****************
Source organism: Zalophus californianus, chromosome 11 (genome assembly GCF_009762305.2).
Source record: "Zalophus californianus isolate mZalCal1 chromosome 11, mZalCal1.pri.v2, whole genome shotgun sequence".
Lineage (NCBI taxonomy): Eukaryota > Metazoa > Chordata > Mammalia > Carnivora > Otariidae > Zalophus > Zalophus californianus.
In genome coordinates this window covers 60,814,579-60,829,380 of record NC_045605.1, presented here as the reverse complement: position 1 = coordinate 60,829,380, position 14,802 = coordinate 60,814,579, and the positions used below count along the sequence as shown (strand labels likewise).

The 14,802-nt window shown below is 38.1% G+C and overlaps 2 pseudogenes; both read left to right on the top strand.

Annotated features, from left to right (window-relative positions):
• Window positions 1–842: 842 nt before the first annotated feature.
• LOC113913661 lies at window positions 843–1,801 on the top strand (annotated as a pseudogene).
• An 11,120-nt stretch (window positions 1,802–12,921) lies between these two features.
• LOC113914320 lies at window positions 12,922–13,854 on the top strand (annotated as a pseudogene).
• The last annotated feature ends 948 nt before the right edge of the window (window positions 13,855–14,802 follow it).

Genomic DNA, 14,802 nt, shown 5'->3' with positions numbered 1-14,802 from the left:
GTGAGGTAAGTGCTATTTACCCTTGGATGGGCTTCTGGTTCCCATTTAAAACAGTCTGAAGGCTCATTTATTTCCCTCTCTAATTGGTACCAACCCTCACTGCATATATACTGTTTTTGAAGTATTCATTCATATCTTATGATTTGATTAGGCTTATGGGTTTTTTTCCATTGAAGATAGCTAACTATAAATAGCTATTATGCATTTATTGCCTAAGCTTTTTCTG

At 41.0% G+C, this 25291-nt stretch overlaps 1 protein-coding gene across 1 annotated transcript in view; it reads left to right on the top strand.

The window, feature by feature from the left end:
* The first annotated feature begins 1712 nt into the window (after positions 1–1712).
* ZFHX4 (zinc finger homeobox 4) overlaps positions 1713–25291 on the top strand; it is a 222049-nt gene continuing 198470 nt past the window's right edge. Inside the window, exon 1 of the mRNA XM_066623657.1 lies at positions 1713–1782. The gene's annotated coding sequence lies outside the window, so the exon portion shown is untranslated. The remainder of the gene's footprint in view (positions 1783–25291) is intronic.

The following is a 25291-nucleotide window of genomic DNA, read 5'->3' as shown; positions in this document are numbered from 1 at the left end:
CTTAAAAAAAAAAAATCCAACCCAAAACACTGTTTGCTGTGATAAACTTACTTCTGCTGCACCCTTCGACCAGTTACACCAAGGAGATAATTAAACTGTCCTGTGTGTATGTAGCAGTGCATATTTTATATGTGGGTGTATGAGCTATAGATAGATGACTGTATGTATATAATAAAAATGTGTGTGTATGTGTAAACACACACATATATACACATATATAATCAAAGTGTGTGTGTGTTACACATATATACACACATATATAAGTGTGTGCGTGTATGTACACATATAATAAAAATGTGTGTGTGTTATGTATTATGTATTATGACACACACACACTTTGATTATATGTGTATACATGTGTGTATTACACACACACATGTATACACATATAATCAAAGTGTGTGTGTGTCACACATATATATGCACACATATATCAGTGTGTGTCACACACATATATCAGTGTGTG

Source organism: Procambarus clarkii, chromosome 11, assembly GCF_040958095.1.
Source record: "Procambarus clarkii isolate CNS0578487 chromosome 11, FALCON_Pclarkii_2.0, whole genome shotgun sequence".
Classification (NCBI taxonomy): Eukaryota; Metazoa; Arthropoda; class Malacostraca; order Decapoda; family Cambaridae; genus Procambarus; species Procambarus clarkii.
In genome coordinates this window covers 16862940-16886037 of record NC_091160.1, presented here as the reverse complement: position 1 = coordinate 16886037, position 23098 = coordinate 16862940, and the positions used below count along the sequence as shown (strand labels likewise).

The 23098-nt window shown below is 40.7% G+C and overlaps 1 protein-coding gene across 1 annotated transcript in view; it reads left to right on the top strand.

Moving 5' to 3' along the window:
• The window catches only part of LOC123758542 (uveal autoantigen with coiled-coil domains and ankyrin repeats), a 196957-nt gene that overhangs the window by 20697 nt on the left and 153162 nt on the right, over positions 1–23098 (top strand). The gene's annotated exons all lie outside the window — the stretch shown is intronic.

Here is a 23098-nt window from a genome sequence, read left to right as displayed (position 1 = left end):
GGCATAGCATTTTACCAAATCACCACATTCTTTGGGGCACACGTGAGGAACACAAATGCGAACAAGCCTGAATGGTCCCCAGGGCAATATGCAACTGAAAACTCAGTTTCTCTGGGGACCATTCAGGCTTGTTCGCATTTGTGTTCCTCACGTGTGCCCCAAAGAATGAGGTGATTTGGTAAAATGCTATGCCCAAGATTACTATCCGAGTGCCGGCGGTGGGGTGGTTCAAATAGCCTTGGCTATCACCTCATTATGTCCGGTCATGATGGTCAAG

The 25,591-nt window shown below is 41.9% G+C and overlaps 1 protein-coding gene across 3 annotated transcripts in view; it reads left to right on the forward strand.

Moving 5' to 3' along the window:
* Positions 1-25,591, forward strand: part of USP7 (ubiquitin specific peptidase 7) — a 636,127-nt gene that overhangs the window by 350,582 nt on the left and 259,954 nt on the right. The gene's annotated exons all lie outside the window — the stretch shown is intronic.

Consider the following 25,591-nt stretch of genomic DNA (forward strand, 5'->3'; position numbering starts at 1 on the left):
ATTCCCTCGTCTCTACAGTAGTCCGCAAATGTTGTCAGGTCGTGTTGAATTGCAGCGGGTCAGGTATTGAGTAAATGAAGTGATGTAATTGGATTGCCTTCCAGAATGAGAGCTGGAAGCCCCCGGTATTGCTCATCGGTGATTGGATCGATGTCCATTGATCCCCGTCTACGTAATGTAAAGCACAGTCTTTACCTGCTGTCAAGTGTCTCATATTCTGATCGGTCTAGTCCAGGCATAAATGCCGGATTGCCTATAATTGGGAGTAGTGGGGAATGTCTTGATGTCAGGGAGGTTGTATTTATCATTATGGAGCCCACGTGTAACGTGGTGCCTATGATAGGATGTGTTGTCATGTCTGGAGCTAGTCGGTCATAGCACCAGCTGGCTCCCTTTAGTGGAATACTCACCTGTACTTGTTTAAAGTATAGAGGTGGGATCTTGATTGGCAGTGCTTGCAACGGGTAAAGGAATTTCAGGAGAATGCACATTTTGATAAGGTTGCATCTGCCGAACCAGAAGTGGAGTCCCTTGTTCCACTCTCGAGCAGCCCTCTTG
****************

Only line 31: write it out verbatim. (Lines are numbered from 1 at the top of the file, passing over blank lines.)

* Positions 1-25,591, forward strand: part of USP7 (ubiquitin specific peptidase 7) — a 636,127-nt gene that overhangs the window by 350,582 nt on the left and 259,954 nt on the right. The gene's annotated exons all lie outside the window — the stretch shown is intronic.